Hospital’s shakeup group has bed bugs


Official figures claiming Queenstown hospital beds are under-used are “flawed”, according to a group lobbying for a local health shakeup.

Otago-Southland District Health Board’s long-awaited “hospital capacity review”, released last Thursday, cites only a 50 per cent occupancy rate for Lakes District Hospital’s 21 beds – suggesting “significant available capacity”.

The review also signals that LDH could lose some beds, despite a predicted population growth of 45 per cent in the next 20 years.

The Wakatipu Health Trust, which has been campaigning for better services at LDH, says the DHB figures are wrong.

“Feedback from staff at the hospital indicates the DHB’s meth­­­­od for calculating occupancy is flawed,” the trust’s Maria Cole says.

“There seems to be inconsistency between the figures reported being quoted by the DHB and what they are reporting to the Ministry of Health.”

WHT commissioned an independent “health needs assessment” for LDH by healthcare analyst and former ODHB planning and funding boss Chris Fraser.

His analysis, using Ministry of Health data, found 9.55 of the 10 medical beds are used by residents and visitors – “assuming a best-practice occupancy rate of 85 per cent”, Fraser says.

He’s responding to criticisms of his report by DHB boss Brian Rousseau.

Fraser tells Mountain Scene he’ll meet with DHB consultants today to discuss how they reached their conclusions on occupancy.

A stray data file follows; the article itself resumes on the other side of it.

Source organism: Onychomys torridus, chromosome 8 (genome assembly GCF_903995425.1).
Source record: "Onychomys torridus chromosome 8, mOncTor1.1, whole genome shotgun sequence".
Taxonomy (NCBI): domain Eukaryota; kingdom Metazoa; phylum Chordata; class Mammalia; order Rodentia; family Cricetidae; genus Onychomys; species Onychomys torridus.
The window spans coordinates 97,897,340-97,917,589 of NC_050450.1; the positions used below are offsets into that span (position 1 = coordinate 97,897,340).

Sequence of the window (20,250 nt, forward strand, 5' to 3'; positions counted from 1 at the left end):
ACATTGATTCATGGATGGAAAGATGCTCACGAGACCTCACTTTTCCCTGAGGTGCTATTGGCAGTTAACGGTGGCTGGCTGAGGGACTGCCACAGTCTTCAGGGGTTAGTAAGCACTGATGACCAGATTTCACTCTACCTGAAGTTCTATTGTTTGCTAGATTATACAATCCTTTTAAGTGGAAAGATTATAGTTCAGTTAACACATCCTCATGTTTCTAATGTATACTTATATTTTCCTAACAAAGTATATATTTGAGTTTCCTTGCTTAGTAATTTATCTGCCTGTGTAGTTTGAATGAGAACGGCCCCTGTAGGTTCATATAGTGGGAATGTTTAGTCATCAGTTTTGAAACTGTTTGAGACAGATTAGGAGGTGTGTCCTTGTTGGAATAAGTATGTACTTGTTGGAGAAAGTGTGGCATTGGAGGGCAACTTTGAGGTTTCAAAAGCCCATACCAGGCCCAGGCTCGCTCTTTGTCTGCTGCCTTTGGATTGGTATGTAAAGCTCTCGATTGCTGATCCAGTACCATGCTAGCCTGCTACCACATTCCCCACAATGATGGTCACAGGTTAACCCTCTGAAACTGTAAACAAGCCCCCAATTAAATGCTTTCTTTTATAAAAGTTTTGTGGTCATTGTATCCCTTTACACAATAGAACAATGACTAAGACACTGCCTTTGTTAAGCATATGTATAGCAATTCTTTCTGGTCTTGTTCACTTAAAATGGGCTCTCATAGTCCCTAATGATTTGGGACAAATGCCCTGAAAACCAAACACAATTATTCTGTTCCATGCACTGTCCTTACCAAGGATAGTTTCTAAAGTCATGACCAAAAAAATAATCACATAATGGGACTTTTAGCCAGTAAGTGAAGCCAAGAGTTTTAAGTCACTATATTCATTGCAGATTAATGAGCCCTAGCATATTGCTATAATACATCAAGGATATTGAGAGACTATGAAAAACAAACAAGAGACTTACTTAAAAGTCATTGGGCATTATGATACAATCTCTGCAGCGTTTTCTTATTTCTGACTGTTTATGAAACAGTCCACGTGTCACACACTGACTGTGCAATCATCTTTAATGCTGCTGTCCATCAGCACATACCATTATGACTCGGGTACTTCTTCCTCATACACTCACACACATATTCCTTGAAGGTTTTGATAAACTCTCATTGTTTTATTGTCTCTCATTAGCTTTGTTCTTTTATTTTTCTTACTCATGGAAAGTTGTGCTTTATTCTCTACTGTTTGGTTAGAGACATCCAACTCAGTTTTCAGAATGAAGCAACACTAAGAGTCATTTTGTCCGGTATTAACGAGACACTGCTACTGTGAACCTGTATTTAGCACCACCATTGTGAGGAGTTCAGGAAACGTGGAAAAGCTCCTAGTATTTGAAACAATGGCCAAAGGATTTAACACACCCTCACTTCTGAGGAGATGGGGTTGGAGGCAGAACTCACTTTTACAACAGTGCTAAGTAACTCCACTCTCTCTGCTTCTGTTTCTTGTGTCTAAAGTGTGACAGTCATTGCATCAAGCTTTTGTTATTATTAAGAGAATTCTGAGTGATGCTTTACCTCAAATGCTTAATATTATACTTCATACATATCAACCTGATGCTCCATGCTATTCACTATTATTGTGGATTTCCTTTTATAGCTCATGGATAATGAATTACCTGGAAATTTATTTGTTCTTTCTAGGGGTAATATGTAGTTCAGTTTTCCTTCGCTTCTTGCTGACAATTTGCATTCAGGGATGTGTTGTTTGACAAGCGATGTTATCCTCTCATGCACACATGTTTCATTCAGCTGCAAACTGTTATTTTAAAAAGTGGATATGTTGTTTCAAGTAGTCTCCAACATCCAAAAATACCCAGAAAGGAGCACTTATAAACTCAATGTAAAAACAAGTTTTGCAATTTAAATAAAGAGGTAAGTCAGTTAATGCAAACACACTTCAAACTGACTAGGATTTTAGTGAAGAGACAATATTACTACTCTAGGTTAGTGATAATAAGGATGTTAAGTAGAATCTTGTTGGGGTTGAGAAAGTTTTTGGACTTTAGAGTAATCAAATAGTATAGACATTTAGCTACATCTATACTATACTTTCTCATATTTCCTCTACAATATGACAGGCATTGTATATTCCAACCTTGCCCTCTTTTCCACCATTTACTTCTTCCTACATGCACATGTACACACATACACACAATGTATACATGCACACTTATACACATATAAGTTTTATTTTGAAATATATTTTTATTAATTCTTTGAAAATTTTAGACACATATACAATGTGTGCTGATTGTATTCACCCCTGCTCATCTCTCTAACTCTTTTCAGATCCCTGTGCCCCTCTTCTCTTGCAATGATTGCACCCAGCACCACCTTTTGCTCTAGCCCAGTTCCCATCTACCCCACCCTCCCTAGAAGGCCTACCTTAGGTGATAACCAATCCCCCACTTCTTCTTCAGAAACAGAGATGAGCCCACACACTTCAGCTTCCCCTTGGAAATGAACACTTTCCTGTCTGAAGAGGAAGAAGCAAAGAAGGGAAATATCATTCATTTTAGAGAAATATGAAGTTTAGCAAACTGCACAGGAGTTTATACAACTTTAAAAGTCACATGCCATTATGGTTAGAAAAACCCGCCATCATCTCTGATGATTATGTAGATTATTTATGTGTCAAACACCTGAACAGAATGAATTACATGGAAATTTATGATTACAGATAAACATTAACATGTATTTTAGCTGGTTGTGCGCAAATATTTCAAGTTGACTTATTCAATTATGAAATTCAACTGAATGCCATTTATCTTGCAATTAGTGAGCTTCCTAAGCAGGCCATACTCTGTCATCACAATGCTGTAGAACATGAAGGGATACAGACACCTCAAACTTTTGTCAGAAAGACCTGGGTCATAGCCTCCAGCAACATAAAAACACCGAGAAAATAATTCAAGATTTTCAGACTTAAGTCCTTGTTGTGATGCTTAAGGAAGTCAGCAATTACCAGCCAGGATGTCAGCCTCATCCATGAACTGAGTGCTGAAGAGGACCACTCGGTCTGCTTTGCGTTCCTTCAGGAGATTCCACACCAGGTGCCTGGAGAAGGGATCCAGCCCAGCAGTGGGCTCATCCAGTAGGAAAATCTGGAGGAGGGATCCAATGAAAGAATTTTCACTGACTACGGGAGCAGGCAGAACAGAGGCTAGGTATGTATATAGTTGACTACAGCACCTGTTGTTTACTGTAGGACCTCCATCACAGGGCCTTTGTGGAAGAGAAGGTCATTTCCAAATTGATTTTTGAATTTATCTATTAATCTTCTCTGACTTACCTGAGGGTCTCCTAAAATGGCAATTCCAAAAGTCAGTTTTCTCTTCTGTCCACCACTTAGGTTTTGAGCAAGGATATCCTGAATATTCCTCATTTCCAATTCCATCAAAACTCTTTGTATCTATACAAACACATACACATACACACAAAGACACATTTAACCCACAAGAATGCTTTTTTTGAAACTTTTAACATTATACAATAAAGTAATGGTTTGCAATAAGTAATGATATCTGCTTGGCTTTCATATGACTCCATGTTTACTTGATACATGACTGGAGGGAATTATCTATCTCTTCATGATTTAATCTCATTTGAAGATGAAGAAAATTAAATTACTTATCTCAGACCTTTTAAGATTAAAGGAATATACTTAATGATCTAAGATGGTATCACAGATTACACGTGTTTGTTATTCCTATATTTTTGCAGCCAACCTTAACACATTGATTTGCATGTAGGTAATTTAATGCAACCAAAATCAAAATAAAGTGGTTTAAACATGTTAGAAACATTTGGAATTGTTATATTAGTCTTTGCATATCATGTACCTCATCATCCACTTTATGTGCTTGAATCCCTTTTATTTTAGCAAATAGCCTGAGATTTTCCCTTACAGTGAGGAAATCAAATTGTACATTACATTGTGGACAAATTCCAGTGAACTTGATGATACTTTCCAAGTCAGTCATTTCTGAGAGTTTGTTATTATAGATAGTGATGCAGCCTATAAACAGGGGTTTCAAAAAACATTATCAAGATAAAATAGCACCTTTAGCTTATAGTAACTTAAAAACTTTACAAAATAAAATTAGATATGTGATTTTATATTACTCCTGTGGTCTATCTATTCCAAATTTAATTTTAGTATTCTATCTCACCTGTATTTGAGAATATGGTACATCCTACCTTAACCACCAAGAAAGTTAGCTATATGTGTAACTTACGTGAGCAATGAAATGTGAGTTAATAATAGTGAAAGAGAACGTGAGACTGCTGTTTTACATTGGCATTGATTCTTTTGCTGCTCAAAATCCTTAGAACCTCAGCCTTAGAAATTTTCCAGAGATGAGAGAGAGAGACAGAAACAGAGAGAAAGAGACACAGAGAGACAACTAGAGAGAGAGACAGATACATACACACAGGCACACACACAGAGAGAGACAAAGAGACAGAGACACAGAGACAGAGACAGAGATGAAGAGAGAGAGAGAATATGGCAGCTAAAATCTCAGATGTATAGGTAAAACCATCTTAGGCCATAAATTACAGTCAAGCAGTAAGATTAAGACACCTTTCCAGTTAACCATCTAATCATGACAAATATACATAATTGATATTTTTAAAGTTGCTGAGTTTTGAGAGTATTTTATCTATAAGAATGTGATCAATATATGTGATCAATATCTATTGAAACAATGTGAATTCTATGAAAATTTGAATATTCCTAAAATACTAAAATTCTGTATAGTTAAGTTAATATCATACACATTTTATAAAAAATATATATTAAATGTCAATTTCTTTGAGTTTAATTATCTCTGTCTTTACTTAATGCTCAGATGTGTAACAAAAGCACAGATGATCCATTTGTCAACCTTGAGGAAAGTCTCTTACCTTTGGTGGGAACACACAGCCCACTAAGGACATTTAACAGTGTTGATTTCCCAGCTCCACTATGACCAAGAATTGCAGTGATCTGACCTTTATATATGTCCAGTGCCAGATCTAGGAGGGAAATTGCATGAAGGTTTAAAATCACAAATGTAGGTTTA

The health analyst stands by his report, which highlighted glaring gaps in local public healthcare – including maternity, elderly care, and patient transfers to distant hospitals. On some of Rousseau’s criticisms, Fraser says “we’ll just have to agree to disagree”.

Meanwhile, Cole is also poking criticism at the DHB’s own hospitals review.

“[It] is not addressing the needs of Queenstown and does not isolate and identify the significant development and growth in Queenstown in the next 15 years.

“A ‘review of hospital utilisation’ will not show the crying need for a soundly-based strategic plan of hospital services for Queenstown,” she says.

DHB merger no solution

Merging the Otago and Southland District Health Boards won’t mean a quick fix for Queenstown’s health woes.
That’s the word from board chairmen Paul Menzies and Errol Millar, following Monday’s announcement of a proposal to combine the two DHBs.

The two boards already share one boss in Brian Rousseau and have a joint management team, finance department, IT, human resources and procurement – and now the public’s being asked to comment on a full merger.

Speaking jointly to Mountain Scene on Monday, Southland’s Menzies and Otago’s Millar say Queenstown’s issues won’t be resolved by them joining at the hip.

“The issues that exist in Queenstown will continue to exist, I’ve no doubt,” Menzies says.

“There’re a lot of balls in the air in Queenstown at the moment in terms of the hospital capacity review, funding flow and all that sort of stuff … they will continue whether there are one or two boards.”

But eliminating the “artificial boundary” between the two regions could make it easier for people to access services, he says.

Public consultation on the merger closes on December 11.

– Celia Williams & Frank Marvin